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On December 30 1906, the annual meeting of Muhammadan Educational Conference was held at
Dhaka under the chairmanship of Nawab Viqar-ul-Mulk. Almost 3,000 delegates attended the
session making it the largest-ever representative gathering of Muslim India. For the first time the
conference lifted its ban on political discussion, when Nawab Salim Ullah Khan presented a
proposal for establish a political party to safeguard the interests of the Muslims; the All India
Muslim League.
Three factors had kept Muslims away from the Congress, Sir Syeds advice to the Muslims to
give it a wide berth, Hindu agitation against the partition of Bengal and the Hindu religious
revivalisms hostility towards the Muslims. The Muslims remained loyal to Sir Syeds advice but
events were quickly changing the Indian scene and politics were being thrust on all sections of
the population.
But the main motivating factor was that the Muslims intellectual class wanted representation;
the masses needed a platform on which to unite. It was the dissemination of western thought by
John Locke, Milton and Thomas Paine, etc. at the M. A. O. College that initiated the emergence
of Muslim nationalism.
The headquarters of the All India Muslim League was established in Lucknow, and Sir Aga
Khan was elected as its first president. Also elected were six vice-presidents, a secretary and two
joint secretaries for a term of three years. The initial membership was 400, with members hailing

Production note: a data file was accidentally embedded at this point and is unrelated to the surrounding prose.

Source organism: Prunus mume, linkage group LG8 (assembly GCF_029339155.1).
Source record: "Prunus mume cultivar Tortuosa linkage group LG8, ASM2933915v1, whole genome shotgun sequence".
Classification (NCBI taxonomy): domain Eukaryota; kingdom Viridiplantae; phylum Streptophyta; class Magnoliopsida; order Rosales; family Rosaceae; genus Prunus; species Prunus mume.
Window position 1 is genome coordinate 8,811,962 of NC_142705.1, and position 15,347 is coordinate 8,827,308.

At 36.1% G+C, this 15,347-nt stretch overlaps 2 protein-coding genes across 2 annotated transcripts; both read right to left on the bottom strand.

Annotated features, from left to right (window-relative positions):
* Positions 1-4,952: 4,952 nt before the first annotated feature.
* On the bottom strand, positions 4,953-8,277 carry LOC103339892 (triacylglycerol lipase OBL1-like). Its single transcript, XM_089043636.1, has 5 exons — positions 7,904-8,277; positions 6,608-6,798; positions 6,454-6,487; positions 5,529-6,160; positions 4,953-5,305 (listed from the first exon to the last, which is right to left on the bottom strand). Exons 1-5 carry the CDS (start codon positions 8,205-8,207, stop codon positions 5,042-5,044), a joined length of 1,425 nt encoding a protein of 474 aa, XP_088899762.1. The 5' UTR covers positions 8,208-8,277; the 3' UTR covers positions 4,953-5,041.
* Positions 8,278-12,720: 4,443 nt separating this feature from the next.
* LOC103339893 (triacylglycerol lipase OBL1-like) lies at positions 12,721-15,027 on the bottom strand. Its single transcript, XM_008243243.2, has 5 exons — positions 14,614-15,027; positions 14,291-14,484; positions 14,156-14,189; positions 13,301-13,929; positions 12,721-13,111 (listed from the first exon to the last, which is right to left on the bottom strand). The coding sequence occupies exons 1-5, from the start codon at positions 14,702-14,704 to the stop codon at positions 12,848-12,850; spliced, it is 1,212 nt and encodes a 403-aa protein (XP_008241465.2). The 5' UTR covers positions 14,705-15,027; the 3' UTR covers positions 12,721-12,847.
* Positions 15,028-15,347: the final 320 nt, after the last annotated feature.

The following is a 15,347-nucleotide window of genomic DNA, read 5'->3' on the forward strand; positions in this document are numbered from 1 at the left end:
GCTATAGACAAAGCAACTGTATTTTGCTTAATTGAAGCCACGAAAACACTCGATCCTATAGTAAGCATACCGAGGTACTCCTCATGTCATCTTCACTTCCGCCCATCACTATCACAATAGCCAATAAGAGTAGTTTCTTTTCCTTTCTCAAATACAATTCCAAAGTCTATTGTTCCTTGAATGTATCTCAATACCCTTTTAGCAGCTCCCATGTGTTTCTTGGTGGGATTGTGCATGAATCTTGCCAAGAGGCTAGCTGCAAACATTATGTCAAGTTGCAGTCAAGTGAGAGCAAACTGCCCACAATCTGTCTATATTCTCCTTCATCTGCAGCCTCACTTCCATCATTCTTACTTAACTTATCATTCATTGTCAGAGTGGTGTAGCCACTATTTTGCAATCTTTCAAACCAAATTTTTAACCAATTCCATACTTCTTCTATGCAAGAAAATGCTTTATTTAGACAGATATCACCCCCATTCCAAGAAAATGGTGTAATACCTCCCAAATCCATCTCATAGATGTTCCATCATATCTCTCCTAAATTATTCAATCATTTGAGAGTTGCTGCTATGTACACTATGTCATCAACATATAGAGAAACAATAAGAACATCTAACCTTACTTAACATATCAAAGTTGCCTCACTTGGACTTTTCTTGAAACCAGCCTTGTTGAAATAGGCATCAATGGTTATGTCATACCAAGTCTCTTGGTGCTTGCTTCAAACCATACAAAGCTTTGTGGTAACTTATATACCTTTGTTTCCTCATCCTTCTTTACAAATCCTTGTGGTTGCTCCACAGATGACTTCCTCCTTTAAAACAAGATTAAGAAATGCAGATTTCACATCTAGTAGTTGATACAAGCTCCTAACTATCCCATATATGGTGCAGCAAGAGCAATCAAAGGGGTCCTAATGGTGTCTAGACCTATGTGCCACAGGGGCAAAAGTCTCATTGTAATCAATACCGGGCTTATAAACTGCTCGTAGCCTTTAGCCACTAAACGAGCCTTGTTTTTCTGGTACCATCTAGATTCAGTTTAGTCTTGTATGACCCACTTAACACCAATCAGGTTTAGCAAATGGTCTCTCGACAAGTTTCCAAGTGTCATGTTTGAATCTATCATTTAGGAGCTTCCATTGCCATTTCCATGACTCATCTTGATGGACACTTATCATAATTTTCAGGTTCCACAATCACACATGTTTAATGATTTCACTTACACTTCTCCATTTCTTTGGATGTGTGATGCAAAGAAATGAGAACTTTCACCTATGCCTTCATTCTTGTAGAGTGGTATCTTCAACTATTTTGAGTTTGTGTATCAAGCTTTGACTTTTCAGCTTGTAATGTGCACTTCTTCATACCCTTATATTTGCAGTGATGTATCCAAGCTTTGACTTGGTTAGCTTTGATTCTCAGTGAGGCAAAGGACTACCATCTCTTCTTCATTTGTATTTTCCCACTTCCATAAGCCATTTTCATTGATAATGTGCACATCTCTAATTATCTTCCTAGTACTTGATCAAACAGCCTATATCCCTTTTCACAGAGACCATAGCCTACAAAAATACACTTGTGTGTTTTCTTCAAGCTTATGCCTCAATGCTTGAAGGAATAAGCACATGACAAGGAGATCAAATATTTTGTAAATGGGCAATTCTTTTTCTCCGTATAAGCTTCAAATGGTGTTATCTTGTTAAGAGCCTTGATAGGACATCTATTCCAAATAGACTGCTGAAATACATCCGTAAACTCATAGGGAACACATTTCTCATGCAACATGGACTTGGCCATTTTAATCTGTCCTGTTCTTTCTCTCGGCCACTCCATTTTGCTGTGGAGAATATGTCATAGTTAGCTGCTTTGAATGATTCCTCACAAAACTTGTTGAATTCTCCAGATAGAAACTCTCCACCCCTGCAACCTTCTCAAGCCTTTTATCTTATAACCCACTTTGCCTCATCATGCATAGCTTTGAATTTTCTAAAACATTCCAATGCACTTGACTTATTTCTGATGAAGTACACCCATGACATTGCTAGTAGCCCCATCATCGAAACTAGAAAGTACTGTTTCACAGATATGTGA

proportionately from all provinces. Maulana Muhammad Ali Jouhar wrote the constitution of the
League, known as the Green Book. Branches were also setup in other provinces. Syed Ameer
Ali established a branch of the League in London in 1908, supporting the same objectives.

Following were the objectives of the Muslim League:

To inculcate among Muslims a feeling of loyalty to the government and to disabuse their minds
of misunderstandings and misconceptions of its actions and intentions.
To protect and advance the political rights and interests of the Muslims of India and to represent
their needs and aspirations to the government from time to time.
To prevent the growth of ill will between Muslims and other nationalities without compromising
to its own purposes.
Many Hindu historians and several British writers have alleged that the Muslim League was
founded at official instigation. They argue that it was Lord Minto who inspired the establishment
of a Muslim organization so as to divide the Congress and to minimize the strength of the Indian
Freedom Movement. But these statements are not supported by evidence. Contrary to this, the
widely accepted view is that the Muslim League was basically established to protect and advance
the Muslim interests and to combat the growing influence of the Indian National Congress.